November 6, 2019–Cleveland, TN–Dr. Paul Conn, president of Lee University, has announced his intention to leave his position in the summer of 2020.
Conn made the announcement to the university faculty yesterday. Conn told the faculty that he had met with the Board of Directors last Friday, during the school’s Homecoming weekend.
“Last Friday, I asked the Board to begin the search for my successor. My plan is to stay until our summer commencement, August 1, which would be my last day in office.” August 1, 2020 will be 34 years to the day that Conn was appointed president during the Church of God General Assembly in Atlanta on August 1, 1986.
Conn said he will stay on the leadership team of the new president. “Although I will resign the duties of the president, I have agreed to stay at Lee in a new role, as Chancellor, a position which will be established on August 1. In that position, I will continue to be active doing whatever I can to advise and support the new president.”
Conn, 73, has been president of Lee since 1986. His thirty-four years at the post make him the longest-serving CEO of a college or university in Tennessee. He is currently in the second year of a four-year appointment, according to Dennis Livingston, chairman of Lee’s Board of Directors. Livingston, a resident of Charlotte, North Carolina, stated: “The Board of Directors has agreed to Dr. Conn’s request that we begin a search for a new president. We do this reluctantly, but with respect for his decision to make this transition. Each of us individually joined this board, during the last twenty-five years, because we bought into Dr. Conn’s vision for what Lee University can and should become, and because we want to embrace and support his dreams for this school.
“Dr. Conn’s vision will not end here. We are pledged to find a successor who will continue the work he has set in motion. We hope to find a new president who will inspire the same confidence and enthusiasm which Dr. Conn has drawn from so many people.”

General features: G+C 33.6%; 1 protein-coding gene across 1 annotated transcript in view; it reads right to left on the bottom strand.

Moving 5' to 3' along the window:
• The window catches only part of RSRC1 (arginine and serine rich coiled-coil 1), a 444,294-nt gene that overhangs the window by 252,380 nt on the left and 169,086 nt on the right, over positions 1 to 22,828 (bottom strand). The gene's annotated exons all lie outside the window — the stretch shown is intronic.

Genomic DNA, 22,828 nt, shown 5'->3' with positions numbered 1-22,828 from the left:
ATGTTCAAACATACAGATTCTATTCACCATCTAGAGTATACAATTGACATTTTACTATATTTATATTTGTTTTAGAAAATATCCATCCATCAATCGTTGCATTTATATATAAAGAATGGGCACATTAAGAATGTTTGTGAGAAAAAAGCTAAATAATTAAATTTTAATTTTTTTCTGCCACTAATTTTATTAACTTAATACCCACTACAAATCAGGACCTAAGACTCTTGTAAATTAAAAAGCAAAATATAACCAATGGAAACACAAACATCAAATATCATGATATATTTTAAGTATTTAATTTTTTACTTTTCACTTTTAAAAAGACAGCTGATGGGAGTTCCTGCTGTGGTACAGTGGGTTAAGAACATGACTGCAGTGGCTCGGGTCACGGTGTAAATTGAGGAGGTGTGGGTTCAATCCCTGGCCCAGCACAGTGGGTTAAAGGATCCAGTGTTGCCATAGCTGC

Conn stated: “I have made this decision because I believe I can serve Lee better not by directing the day-to-day operations, but by working with a new leader who can bring fresh energy and insight to our shared vision.”
Conn is a native Clevelander who earned a Ph.D. degree from Emory University in psychology, before returning to his alma mater as a psychology professor in 1971. He served on the Lee faculty for the next fifteen years before being appointed president, and spent five years in postdoctoral study at Harvard University. He still teaches a freshman psychology class each fall semester.
Under Conn’s leadership, Lee “has been transformed”, according to Livingston. Enrollment has mushroomed from 1,000 students to over 5,000. The physical campus has grown from 23 acres to 125 acres, with the completion of thirty building projects. Athletically, Lee has developed from three sports in the NAIA to the current eighteen sports at the NCAA Division II level. The university’s operating budget now exceeds $100 million, and Lee has become one of Cleveland’s largest employers.
Livingston stated: “We will have time in the next several months to reflect on the unprecedented accomplishments of Dr. Conn’s presidency, but for now we just want to announce his decision to make this transition, and begin seeking the person who can best extend Lee’s momentum into the future.”
Livingston said he will appoint a search committee within the next week, which “will seek input from alumni, community, church, faculty, and other stakeholders. We want to do a thorough review of all the possible candidates, but we hope if possible to identify and introduce a new president perhaps within three months. That would give Dr. Conn and his successor time to work together to prepare for a transition late next summer.”
In a sometimes emotional speech to the faculty and staff, Conn said: “This is the job I love, at the place I love, working with the people I love. But it is important for any leader to know when it is time for a change, and Darlia and I agree that the time has come. I believe great things lie ahead in Lee’s future, and I’m eager to be part of that future as Chancellor. I’m not going anywhere. Cleveland is my home, and Lee is my life. I plan to stay and do everything I can to help make the next president successful. My title will change, but not my heart.”
Conn has won numerous awards during his tenure, and has been elected to the governing boards of many national and regional higher education organizations.
Conn is married to Darlia McLuhan Conn, who came to Lee as an undergraduate music major from her home in Saskatchewan, Canada. They have three grown children, who along with their spouses are all graduates of Lee. The Conns also have ten grandchildren.